nosthedony: The pleasure to be gained from examining old objects
Many of the [museum’s] objects touched me with nosthedony—the pleasure of returning to the past. For in many of the items I saw reflected a time when human life was different, perhaps less secure, certainly less austere.
Brian Aldiss “Appearance of Life” (1976)
Like anti-agathic, this word was coined by a science-fiction writer—the quotation above marks its first ever appearance. But unlike anti-agathic, it’s not a science-fiction word—it seems like a word we almost all need, at one time or another, and I think it deserves wider currency.
Aldiss is a great word-coiner. His Helliconia trilogy, which I recently reviewed, contained many words created especially to designate concepts and objects unique to his imagined world. Some were made up out of whole cloth, like harneys, which Aldiss used for the combination of mind and brain; some were old words pressed into new usage, like eddre, for the heart and emotions; and some were deliberately constructed from familiar etymological components. In this last category there’s his description of the minds of his alien “phagors” as being eotemporal—the phagors have little understanding of time (or at least respond to it differently from humans) and eotemporal seems to be a hybrid word meaning “dawning time”. Others of his inventions were more opaque—some of his human characters worship “God the Azoiaxic“, a word that made me fret for quite a while before, late in the final novel, Aldiss has one of his characters state that this deity is itself unliving, but central to the existence of all living creatures. So it seems to be a bit of a portmanteau of the real word azoic, “unliving”, and an Aldiss invention, zoiaxic, “central to life”. (Perhaps just a little too abstruse, that one.)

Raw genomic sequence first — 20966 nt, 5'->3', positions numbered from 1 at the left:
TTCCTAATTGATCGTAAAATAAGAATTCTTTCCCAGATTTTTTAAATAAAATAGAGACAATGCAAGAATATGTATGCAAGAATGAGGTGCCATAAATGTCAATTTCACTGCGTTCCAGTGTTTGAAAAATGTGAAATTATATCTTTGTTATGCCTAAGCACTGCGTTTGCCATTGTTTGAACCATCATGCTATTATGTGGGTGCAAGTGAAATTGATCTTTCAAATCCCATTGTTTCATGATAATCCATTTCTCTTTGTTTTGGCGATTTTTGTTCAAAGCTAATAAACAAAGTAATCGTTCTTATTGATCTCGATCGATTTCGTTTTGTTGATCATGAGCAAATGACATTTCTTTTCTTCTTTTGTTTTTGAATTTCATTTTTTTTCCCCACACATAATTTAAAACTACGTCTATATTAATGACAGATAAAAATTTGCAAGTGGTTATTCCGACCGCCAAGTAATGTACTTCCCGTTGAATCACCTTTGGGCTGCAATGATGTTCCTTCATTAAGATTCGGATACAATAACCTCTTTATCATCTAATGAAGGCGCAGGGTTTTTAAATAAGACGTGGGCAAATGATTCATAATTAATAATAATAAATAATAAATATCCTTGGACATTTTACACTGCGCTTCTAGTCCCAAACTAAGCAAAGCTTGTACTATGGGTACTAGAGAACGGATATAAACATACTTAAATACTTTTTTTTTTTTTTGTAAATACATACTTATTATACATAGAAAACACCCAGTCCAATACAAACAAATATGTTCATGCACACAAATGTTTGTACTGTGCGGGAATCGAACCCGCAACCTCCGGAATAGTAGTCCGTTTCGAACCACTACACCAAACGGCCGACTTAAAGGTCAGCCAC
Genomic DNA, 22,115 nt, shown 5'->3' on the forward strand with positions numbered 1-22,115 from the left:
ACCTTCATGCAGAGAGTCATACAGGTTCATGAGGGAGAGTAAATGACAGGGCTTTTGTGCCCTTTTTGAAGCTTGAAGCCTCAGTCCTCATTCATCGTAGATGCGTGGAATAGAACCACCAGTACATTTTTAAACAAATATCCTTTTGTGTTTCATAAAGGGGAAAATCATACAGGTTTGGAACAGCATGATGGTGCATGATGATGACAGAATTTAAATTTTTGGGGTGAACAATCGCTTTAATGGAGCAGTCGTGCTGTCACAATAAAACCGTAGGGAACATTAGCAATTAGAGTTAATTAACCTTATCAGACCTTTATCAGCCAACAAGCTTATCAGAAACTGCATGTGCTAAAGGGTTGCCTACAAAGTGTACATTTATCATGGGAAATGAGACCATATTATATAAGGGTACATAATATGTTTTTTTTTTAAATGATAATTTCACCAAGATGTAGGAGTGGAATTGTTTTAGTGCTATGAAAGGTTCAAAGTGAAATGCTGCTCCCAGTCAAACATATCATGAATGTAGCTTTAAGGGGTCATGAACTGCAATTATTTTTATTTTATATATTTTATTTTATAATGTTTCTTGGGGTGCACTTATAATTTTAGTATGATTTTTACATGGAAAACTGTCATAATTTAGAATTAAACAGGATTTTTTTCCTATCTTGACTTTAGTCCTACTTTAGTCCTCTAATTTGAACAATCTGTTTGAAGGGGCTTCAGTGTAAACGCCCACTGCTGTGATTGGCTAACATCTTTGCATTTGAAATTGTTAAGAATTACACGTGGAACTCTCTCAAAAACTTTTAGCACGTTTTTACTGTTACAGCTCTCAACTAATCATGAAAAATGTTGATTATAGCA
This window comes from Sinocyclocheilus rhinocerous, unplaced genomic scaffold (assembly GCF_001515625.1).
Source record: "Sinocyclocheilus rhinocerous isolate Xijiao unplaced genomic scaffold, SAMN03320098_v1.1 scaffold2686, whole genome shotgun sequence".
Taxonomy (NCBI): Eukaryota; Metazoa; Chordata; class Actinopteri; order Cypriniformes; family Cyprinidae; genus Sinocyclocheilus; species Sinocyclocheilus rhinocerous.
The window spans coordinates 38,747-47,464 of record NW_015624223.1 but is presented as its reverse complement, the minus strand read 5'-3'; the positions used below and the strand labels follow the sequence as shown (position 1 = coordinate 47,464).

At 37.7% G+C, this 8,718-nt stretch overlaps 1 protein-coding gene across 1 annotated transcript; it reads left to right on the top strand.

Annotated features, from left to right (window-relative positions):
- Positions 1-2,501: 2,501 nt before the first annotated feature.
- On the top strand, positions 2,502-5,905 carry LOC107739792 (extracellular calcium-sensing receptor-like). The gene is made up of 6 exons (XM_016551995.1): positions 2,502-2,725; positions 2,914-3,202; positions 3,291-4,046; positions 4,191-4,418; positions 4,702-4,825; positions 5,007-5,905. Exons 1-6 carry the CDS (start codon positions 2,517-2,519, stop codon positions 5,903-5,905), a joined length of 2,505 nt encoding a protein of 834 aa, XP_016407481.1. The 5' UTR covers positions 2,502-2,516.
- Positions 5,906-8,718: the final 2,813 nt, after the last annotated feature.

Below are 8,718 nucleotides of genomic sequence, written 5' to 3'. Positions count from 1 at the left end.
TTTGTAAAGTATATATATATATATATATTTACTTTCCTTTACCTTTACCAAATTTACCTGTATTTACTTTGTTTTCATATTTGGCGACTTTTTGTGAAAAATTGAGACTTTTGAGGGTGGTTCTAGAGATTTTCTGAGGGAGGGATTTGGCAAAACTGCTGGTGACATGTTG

So it’s likely that, having just reread the Helliconia novels, I was primed to remember Aldiss’s nosthedony when I most recently looked at the arrowhead in the photograph at the head of this post. It has sat on a shelf just behind me for twenty-odd years, and I pick it up and turn it over and smile from time to time. It’s a piece of stone technology which was given to me as a gift by a nice lady who staffed the front desk in the Thunder Bay Museum, back in 1980. She had been given it, as a child, by someone who had found it locally. It seems to be an Adena projectile point, fashioned from chert—at least a thousand years old, and made in a style that originated with the Mound Builders in the Ohio River valley. So it was at the edge of Adena distribution, up there in Northwestern Ontario—perhaps at the end of a chain of trading. Someone made it, perhaps several people used it, someone lost it or discarded it. A millennium or so later, someone found it, and passed it on to a young Canadian girl of Scottish descent. Who in later life passed it on to a Scottish medical student who had expressed an interest in local history. And at some time before it got to me, someone tried to drill a hole in the stem, perhaps to make it into a pendant. So to me it’s the type specimen of Aldiss’s nosthedony—an artefact freighted with pleasing connections to people who lived before me.
I think we’re supposed to understand nosthedony as a sort of counterpart to nostalgia. Nostalgia comes from Greek nostos, “a return home”, and algos, “pain”. As its etymology suggest, it was originally used to designate a severe kind of home-sickness, and then mutated into its current meaning, associated with a regretful longing for past times. By contrast, Aldiss’s nosthedony combines nostos with hedone, “pleasure”—so it’s a pleasure derived from things in the past.
Nostos hasn’t given us many other English words, apart from those derived from nostalgia. Nostomania is nostalgia in an obsessive form. And nostos is occasionally used in English to designate a story about a homecoming, but particularly the homecoming of Odysseus and the other heroes of the Trojan War.
We’re likewise short on words derived from hedone. Anhedonia is the miserable state of being unable to take pleasure from one’s life. Hedonism started out as a philosophical term, in which pleasure was regarded as the chief source of good, and has evolved to mean pleasure-seeking behaviour, as practised by a hedonist. Things that relate to pleasure are hedonic, and an instrument that measures pleasure is a hedonometer. (This last one turns up as an impossible object, used to poke fun at philosophical hedonism.)
That’s a pretty poor haul of words related to nosthedony—but I hope you can take pleasure from the word itself.